Even if you flatten the “loss trap” to be horizontal instead of negative (as JC does), the curve would show that, between about 62-100 and 81-81, revenue barely changes at all. That doesn’t make sense. Suppose you’re at 62-100, and you spend millions of dollars to buy 19 wins worth of free agents, like a Pujols or three. Should you really expect that you’re throwing 100% of your money down the drain, that the fans won’t wind up buying any more tickets than before? Or, going the other way: if you’re at .500, and you sell off all your decent players, pocket the payroll savings, and drop to 100 losses … will the fans really just shrug and spend the same amount they used to?

That can’t really be right, can it?

So I think the problem is with the model. Part of the problem is that it treats every team as having the same revenue curve, and part of the problem is the fact that JC insisted on fitting a cubic equation. The cubic causes a couple of common-sense principles to be left out of the model – that marginal revenue per win has to top out somewhere before 100 wins, and that every win has to increase revenues at least a little bit.

If you look at other models, (such as Nate Silver’s, and my tweak of Nate’s), they look similar to JC’s, but they satisfy those two conditions -- they deliberately bring down the value of wins once you reach the mid-90s. JC’s actually looks a lot like mine – all you have to do is raise it a bit, so that every win is positive, and reverse it at about 95, so it heads down instead of up.

For the record, here’s Nate’s curve, followed by mine.

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In any case, maybe all that is a nitpick. You can always just take JC’s curve and tweak it in all the right places, and JC’s calculations will actually not change that much.

But, they still matter. JC’s methodology is to estimate a player’s value by his “Marginal Revenue Product” (MRP), and that depends, to a large extent, on getting the revenue curves right.

In economics, the MRP is defined as the value the last unit of labor is worth to a firm. It’s a principle of economics that, in a free market, with perfect information, a worker gets paid exactly his MRP. The key is that it has to be the *last* unit of labor.

In the past, I’ve disagreed with JC about how this actually works in a baseball context, but here’s how I think it works in real life:

Suppose you run a mechanic shop, business varies randomly from day to day, and you’re open 9 hours a day. You charge customers $60 an hour for a mechanic’s labor, and you pay the mechanics $20 an hour.

Suppose you have enough business to keep one mechanic occupied for 100% of his time. Obviously, you’ll hire him. His revenue will be $540, and he’ll only cost $180.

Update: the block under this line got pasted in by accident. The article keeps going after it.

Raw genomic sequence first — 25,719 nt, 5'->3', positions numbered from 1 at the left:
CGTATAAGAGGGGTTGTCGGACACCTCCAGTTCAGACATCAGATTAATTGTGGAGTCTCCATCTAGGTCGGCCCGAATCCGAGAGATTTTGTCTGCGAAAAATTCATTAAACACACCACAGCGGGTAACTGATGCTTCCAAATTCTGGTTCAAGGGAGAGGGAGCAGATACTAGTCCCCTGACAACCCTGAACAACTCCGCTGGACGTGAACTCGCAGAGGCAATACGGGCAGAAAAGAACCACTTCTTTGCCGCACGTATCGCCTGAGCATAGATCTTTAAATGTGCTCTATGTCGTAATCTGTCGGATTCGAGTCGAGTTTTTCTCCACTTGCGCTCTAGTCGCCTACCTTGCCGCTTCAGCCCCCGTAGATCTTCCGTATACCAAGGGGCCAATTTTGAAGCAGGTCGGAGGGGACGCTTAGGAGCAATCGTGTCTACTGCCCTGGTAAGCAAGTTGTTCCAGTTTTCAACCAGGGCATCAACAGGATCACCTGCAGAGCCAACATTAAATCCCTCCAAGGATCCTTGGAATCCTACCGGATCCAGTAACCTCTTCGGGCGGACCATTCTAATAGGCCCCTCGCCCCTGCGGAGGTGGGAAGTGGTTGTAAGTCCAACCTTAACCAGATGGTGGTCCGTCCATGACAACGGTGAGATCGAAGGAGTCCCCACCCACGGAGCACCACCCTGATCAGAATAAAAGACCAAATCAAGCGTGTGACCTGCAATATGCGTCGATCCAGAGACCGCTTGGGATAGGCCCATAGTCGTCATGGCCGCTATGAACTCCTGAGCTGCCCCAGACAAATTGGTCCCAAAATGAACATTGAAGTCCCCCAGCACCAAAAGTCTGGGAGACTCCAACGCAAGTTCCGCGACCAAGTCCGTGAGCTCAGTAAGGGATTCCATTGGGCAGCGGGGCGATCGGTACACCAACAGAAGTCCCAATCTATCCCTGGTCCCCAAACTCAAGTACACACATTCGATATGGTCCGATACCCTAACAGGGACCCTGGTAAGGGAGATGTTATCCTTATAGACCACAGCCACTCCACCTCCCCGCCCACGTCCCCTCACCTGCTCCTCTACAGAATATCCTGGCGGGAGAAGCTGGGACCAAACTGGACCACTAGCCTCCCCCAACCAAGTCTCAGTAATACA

Will you hire a second mechanic? Suppose there’s not enough business to be sure both mechanics are always working. Maybe the second mechanic will only be busy for 6 hours a day. (In real life, you’re not going to have one mechanic working 9 hours and the other one 6 – you’ll probably work them both 7.5 hours each. But let’s ignore that for now.) Still, 6 hours is enough that you’ll hire him. He’ll bring in an extra $360, and you’ll still pay him $180.

If the third mechanic would bring in only an extra five hours a day, you’ll hire him too – you gain $300 and pay $180.

Now, maybe the fourth mechanic will add only three hours of billable work a day. He’ll bring in $180, and cost $180. Now, you’re indifferent to whether you hire him or not. Let’s suppose he actually brings in a tiny bit more than $180, so you hire him.

For a fifth mechanic, the extra potential hours of work he adds might be mostly wasted – there might be only two extra hours when you need a fifth guy, on only the busiest days. On average, he adds two hours of revenue a day, or $120, but still costs $180. So, obviously, you don’t hire him.

The “workers earn their MRP” principle states that the wages of *every* mechanic are equal to the MRP of the *last mechanic you hire*. That works, here. The last mechanic is the fourth one. He brings in $180 in revenue. And all your mechanics earn $180.

In this example, we knew the revenue curve for the shop, and also the market wage for mechanics. But suppose we didn’t know the wage? No problem. We could just look at the shop, and see that it has four mechanics. We then check, if we added a fifth mechanic (or, actually, a fraction of a fifth mechanic, in order to keep the marginal-revenue curve continuous), how much more revenue would he bring in? Maybe it turns out that if we hired the fifth guy for six minutes, the shop would earn an extra $1.98 in revenue. So those six minutes are worth $1.98 in wages, which works out to $19.80 an hour, close to the actual figure of $20.

Now, you could do this for *any* mechanic shop, not just this one. If you find the biggest Chevrolet dealer in town, with 70 mechanics, you’ll still find that six minutes of a hypothetical 71st mechanic is still worth about $20 an hour.